Tuesday, April 26, 2005

The Big Board Gets Plugged In

In a move which some referred to as “brilliant”, Archipelago Holdings, Inc. and the New York Stock Exchange announced a merger agreement last Wednesday (April 20, 2005). The merger will allow the NYSE to follow suit with many of its peers, such as the Chicago Mercantile Exchange and Nasdaq, which have also recently gone public. In addition, it will provide the 212-year old “Big Board” the ability to grow in the 21st Century by adding the ability to compete in the electronic transaction arena.

Over the past several years, the NYSE has faced fierce competition from electronic exchange companies such as Archipelago, who offer institutional traders a quick inexpensive way to handle transactions. “As we look to the future and to the challenge of competing globally in a high speed electronically connected world, it is clear that we must do more” commented NYSE CEO John Thain. Under the proposed terms of the deal, the current members of the Big Board will receive 70% ownership in the new company, expected to be called NYSE Group, and the remaining 30% would be allocated among Archipelago shareholders. Thain would remain as CEO of the new venture and Archipelago CEO, Jerry Putnam would become co-president and COO.

How did this deal come to be? It was due in no small part to the enterprising vision of Putnam who approached the NYSE about the deal in January of 2005. The deal obviously helps the smaller Archipelago gain exposure to a vastly broader market. To date, Archipelago has only captured 2% of the trade in NYSE-listed stocks. However, the upstart, Chicago based company clearly did not need this merger to stay solvent. The company raised $58 million in its IPO and had approximately $175 million in cash at the time of the announced merger agreement. Perhaps it is the goliath NYSE that will benefit most from this partnership as it solves two key issues for the staid, old institution: how to handle the decision of whether or not to go public and also how to deal with the ongoing debate of its role as a business and a regulator. It is expected that as a part of the deal, the NYSE’s regulatory arm will become a separate non-profit entity.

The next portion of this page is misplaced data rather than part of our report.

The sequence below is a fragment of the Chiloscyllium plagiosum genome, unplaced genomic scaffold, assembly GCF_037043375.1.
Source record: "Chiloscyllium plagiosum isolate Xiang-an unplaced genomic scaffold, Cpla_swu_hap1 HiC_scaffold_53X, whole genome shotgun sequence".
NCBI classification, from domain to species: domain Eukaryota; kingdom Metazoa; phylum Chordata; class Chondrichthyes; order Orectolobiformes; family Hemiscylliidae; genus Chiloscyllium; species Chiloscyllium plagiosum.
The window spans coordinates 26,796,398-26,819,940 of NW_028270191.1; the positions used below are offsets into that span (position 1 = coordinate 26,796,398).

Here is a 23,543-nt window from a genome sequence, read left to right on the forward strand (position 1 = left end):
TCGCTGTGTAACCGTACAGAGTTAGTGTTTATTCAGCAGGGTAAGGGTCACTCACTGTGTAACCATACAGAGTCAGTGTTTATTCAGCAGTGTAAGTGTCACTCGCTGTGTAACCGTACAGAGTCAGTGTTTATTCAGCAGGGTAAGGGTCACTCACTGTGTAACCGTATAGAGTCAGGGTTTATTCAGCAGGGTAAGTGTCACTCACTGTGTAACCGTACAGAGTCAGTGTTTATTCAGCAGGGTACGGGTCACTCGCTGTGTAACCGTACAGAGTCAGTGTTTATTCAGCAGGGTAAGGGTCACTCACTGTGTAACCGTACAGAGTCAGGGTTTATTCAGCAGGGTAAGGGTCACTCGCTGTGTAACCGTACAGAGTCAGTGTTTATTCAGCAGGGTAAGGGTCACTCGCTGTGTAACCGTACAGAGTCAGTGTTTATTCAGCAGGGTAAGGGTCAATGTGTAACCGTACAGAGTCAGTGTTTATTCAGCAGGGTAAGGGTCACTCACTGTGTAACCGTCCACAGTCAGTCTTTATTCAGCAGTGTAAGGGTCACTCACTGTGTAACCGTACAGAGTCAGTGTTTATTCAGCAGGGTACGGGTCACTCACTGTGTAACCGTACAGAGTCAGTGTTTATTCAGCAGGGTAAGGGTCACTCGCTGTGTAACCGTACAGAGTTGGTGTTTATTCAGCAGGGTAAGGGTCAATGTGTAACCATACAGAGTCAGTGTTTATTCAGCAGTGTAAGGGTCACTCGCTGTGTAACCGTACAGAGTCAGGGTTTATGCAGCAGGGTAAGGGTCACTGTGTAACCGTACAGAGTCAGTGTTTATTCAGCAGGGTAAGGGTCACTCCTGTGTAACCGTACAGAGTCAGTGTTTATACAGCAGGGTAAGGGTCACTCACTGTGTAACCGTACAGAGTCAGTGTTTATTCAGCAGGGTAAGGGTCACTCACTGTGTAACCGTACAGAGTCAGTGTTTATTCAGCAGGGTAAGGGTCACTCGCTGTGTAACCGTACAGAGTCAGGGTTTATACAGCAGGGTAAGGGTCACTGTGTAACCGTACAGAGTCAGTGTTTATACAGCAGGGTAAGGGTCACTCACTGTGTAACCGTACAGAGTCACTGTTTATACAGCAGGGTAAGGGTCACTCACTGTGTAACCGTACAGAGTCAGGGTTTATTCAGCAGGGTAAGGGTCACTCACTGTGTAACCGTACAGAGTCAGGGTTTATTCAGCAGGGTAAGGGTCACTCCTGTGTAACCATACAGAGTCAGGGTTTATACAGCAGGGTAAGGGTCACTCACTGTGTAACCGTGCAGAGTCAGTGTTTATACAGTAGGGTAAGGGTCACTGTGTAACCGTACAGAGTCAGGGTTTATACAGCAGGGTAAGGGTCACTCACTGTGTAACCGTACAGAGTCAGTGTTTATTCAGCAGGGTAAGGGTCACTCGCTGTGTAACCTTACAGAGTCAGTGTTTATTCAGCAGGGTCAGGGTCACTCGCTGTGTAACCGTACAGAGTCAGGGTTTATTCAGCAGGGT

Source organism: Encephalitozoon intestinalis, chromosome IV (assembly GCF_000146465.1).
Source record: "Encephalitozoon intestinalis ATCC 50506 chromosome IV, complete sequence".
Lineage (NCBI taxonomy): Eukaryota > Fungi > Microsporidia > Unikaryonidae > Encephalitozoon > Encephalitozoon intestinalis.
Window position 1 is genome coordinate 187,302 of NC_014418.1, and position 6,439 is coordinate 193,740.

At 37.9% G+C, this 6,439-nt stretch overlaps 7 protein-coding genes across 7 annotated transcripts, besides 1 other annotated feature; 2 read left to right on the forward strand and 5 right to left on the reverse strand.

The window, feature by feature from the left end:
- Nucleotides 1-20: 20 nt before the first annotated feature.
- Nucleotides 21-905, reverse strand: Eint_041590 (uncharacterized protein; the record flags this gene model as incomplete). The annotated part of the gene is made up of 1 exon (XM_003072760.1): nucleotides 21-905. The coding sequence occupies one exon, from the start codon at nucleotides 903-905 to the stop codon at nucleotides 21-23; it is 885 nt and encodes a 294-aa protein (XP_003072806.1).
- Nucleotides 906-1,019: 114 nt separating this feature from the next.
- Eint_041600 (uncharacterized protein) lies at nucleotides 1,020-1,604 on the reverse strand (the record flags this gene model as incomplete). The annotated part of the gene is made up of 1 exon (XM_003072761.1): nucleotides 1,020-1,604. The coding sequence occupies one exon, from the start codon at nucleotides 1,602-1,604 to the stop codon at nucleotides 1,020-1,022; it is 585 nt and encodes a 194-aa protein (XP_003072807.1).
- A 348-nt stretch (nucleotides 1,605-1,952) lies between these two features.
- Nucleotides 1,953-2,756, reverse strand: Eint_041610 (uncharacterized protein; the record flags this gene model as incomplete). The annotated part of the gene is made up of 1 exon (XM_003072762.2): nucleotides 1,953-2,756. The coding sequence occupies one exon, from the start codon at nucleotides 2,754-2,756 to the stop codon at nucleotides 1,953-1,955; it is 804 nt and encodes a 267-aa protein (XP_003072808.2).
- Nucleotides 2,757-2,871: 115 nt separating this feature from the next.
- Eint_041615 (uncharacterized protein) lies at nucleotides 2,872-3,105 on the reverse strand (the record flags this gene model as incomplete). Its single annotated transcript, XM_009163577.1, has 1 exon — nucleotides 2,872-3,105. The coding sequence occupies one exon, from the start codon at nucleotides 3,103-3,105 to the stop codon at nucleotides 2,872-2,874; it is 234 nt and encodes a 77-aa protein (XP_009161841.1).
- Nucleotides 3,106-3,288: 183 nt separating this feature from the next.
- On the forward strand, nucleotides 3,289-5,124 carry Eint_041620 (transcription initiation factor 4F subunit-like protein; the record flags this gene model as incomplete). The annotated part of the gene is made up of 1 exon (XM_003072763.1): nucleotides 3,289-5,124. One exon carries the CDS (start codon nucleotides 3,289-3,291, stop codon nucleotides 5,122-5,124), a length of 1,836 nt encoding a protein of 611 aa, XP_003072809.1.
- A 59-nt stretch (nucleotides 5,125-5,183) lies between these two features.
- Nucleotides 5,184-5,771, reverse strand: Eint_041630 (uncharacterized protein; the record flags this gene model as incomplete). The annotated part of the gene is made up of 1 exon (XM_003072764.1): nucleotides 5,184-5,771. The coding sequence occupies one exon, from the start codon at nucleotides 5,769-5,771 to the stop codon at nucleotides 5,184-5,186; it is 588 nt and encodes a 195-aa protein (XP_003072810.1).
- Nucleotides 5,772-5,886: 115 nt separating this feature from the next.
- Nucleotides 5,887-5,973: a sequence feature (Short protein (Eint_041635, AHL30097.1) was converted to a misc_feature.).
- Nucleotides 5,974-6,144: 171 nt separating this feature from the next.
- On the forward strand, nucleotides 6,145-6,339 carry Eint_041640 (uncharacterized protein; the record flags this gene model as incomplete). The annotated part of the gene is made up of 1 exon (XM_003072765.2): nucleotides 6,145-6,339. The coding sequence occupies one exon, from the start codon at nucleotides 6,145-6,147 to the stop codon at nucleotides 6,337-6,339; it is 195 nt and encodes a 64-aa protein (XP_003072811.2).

When the news of the proposed merger hit the street, there was a general feeling that this was a highly synergistic move for both companies. This move allows both companies to enter markets that they were previously unable to capture. Analysts cited that with this move, the NYSE was able to not only gain a foothold in electronic trading, but it also opens the door for them to pass regulatory approval toward becoming a public, for-profit company. Michael Henry, a partner of Accenture’s capital markets practice added that “by issuing stock, the Big Board would become better positioned to buy smaller rivals or other companies to expand its footprint….It’s a good complimentary mix.” Another possible benefit proposed is that this will allow the company to expand overseas through acquisitions.

Some of the concerns analysts have expressed are the difficult task of combining the two cultures and the inherent possibility of conflict at the top ranks of the new company, as well as what this means for large and small investors. An additional concern is whether the NYSE the prestige of a Big Board listing will be diluted as smaller companies become listed on the storied exchange.

Overall, we feel that while there will be challenges to this, or any major merger, the overall synergy created is more than worth the risk. The proposed deal will provide the NYSE with a tremendous economy of scope. It combines their massive volume of stock listings with the high tech know-how and adaptability of Archipelago. The 212-year old company, steeped in tradition, has historically been very slow to adopt change. This move will force them into the 21st Century. They now have the ability to tap into markets that were left un-served by their traditional business model.

One aspect that deserves additional mention is the difficulty of combining these two vastly different corporate cultures, as mentioned in the Business Week article (An Electronic Trader’s Big Score). If there was ever a company which personified “old fashioned” thinking, it would be the New York Stock Exchange. In sharp contrast, Archipelago is the epitome of the digital age; fast paced, aggressive and apparently very adaptable. Thain and Putnam must set the tone for the rest of the company by working together harmoniously.

With this merger and the pending deal between Nasdaq and Instinet, the US markets are taking the next step toward fully automated markets, as in Europe. The tradition of the open outcry system will create resistance to the deal initially, but the momentum of these deals and the reduced transaction costs will hurl the markets toward complete automation within the next 5 years. By 2010, one can envision that the current NYSE trading floor will become a museum, with tours given by ex-traders.

By Jeff Fechalos and Paul Mountain


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